Sculpture proposed to honor one of Vail’s founders, Pete Seibert, may be out of time
What’s the dream?
What: A proposed sculpture of Pete Seibert, one of Vail’s founders, and an unidentified rancher.
Backers: Roger Tilkemeier and Bill Rey.
Artist: Herb Mignery.
Cost: An estimated $300,000.
VAIL — “Pete’s Dream” may be at an end.
The Vail Town Council on Tuesday, March 20, rejected an emotional plea for the town to fund the full cost of a sculpture by artist Herb Mignery of Pete Seibert, one of Vail’s founders, and an unidentified rancher. The rancher in the piece represents those who sold their valley-floor land to the fledgling resort. Instead, council members agreed to set aside $150,000 of the piece’s estimated $300,000 cost. The rest would need to be raised through private donations.
The request came during a second, and final, reading of an ordinance for the town’s first supplemental budget of the year. That ordinance also includes $500,000 to replenish the funds in the town’s deed-restriction purchase program and $160,000 to fund the employees needed for this summer’s parking program.
Second readings of ordinances are often formalities, with controversial items having been hashed out or rejected by the vote for final approval. But this 5-1 vote — council member Kim Langmaid was absent and council member Greg Moffet voted against the ordinance — was a final pitch for full funding.
Sculpture proponents Roger Tilkemeier and Bill Rey made one last appeal for a project that has been nearly three years in the planning.
Rey and Tilkemeier first took the proposed sculpture to the Vail Art in Public Places board. At the time, the sculpture was to be privately funded and donated to the town.
With that in mind, the arts board unanimously endorsed the idea.
But the fundraising drive failed, with several potential donors telling Tilkemeier and Rey the sculpture should be town-funded.
Backers of town funding came out in force for a council meeting on Tuesday, March 6, the first reading of the supplemental budget.
That hearing resulted in setting aside $150,000 for the project.
While most of the discussion focused on the “Pete’s Dream” sculpture, Brant Seibert, one of Pete Seibert’s son, proposed another piece to honor his father.
“I don’t find this to be the most compelling thing,” Seibert said. “I’d like to see us do better.”
Rey and Tilkemeier countered that they believed the proposed sculpture does capture the essence of what Seibert and others did.
Ultimately, Tilkemeier said, Pete Seibert deserves “to be remembered, whatever the cost. Anything less is shameful.”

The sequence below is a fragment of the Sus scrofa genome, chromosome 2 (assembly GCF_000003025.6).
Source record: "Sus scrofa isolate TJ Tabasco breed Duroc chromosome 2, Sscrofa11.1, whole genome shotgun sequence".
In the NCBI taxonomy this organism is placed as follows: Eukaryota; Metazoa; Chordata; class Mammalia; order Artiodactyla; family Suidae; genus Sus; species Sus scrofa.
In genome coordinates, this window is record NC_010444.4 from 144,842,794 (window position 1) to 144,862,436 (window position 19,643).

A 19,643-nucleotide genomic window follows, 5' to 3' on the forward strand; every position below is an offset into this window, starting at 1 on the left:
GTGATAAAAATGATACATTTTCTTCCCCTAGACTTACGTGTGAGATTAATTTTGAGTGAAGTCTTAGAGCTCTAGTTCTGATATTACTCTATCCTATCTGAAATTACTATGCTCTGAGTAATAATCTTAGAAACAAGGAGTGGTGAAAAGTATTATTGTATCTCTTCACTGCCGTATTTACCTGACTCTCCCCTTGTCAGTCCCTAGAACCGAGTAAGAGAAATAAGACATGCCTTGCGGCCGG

Council members held firm to their belief that any monument to Seibert must have private funding.
Council member Kevin Foley recommended putting the $150,000 into the budget supplement.
Out of time?
“I didn’t want to see this go away, but I knew there wasn’t consensus” on the council for full funding, Foley said, adding he hoped Tilkemeier and Rey could try again to find private funding.
“I’m not rich … but I’ve got $250 to put toward it,” he said.
Council member Jen Mason said she could also write a modest check for the project, if needed. But, Mason said, council members have a lot to consider when asked for taxpayer funds. Mason said her email inbox and phone voicemail have both filled up recently with comments from residents opposed to the sculpture idea.
Then there’s the fact that publicly funded art in Vail has to go through the town’s Art in Public Places board.
“One of the advantages of private funding is you have complete control,” council member Jenn Bruno said. “That’s not the case with government funding.”
Bruno added she believes that Rey and Tilkemeier could still raise the needed funds to pay for the project.
But, Tilkemeier said, time is running out. Mignery is ready to start work but needs to know whether the project can be funded.
“The time for kicking the can down the road is gone,” Tilkemeier said.
After the vote on the supplemental budget, Tilkemeier got up to leave. On his way out, he said, “I guess it’s over.”
Vail Daily Business Editor Scott Miller can be reached at 970-748-2930, firstname.lastname@example.org or @scottnmiller.